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Leadership

Family Secrets are Poison

There is not much that can disrupt the health of a family more than a secret. Even seemingly innocuous ones.

Men who are afraid of their wives end up keeping secrets and even worse, enlisting their children in the conspiracy. They take their kids to places unapproved by their mother and tell them to keep the visit secret. Or they feed them meals or let them watch something they know mom did not approve of.

Even something as simple as eating a cheeseburger and saying “Don’t tell the boss” is not benign.

This does damage in multiple ways.

First, those entrusted to keep a secret will unconsciously create distance with the person who is kept in the dark. This creates anxiety that will show up elsewhere, for everyone, and even if you treat the symptom, it will pop back up again because the underlying cause has not been addressed.

Those in on the secret may communicate better (for a time), but it is a shallow closeness.

Keeping secrets from other siblings will prevent them from forming close bonds.

Second, children who see their father acting without integrity will start manipulating both parents. They will become two-faced, just like their father is two-faced. Pretending to follow the wife’s rules while secretly ignoring them is a lack of integrity.

Third, the wife will start to despise her husband even more, and not really know why. This creates additional tension, which causes a feedback loop where more secrets are fostered.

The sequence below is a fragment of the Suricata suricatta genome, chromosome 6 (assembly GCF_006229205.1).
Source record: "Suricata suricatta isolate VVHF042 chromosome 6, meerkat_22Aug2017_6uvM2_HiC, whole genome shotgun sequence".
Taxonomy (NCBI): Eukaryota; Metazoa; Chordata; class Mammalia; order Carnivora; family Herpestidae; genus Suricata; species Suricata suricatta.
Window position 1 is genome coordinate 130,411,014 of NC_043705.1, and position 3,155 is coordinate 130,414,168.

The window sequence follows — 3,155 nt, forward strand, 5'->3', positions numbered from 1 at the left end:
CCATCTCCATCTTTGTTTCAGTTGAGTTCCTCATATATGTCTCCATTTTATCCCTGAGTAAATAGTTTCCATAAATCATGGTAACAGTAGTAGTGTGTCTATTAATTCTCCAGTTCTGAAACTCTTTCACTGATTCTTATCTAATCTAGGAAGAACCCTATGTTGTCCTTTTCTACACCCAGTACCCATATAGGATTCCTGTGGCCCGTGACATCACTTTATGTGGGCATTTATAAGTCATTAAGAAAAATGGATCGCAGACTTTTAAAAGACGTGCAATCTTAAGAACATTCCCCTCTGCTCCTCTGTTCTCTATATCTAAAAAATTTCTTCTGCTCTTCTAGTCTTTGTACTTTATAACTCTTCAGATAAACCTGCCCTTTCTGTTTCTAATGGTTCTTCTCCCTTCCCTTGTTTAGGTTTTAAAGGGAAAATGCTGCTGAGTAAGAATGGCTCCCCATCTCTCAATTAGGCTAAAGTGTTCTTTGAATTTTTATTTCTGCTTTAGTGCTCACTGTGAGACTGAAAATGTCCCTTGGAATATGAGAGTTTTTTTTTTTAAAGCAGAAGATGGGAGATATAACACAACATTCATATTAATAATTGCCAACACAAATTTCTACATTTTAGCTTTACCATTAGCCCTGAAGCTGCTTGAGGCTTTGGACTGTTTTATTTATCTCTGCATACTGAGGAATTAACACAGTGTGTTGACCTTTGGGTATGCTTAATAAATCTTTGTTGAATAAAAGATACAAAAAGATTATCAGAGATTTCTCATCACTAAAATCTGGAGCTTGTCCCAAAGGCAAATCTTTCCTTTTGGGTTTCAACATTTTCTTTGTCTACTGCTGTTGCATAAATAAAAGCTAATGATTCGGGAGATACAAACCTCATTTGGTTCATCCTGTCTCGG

Secrets can be long-lasting and cause problems for generations. A grandmother and mother who conspired to have an abortion while mother was young, keeping the secret from grandfather, can manifest in ways that might seem like demon possession. It can cause emotional issues with mother’s own husband and children, which will then be passed down ad infinitum.

Unless the secret is addressed. Unless it is brought out into the sunlight to wither.

So don’t divide your family and keep secrets. (Temporary ones like keeping a gift or a surprise party a secret are fine, but even then, the time period should be short.)

Back to our first example, the solution for the man keeping secrets from his wife and burdening his children with his own emotional problems is simple.

He must define his own position. He must be direct and open.

“I’m going to take them to get ice cream tonight.”

“Honey, we’ve talked about this. You know how much sugar is in that.”

“Of course. That’s the whole point. They’ve earned the reward.”

“I don’t want them eating ice cream.”

“I understand. I’m sure they would be perfectly fine with homemade cookies. Would you like to make them?”

“I’m not making cookies!”

“I know, it was unfair of me to ask you last minute like that. Be back in a bit. Do you want us to bring you back anything?”

If there is pushback, agreeing and amplifying can be helpful. Either way, be a man of integrity and don’t sneak around.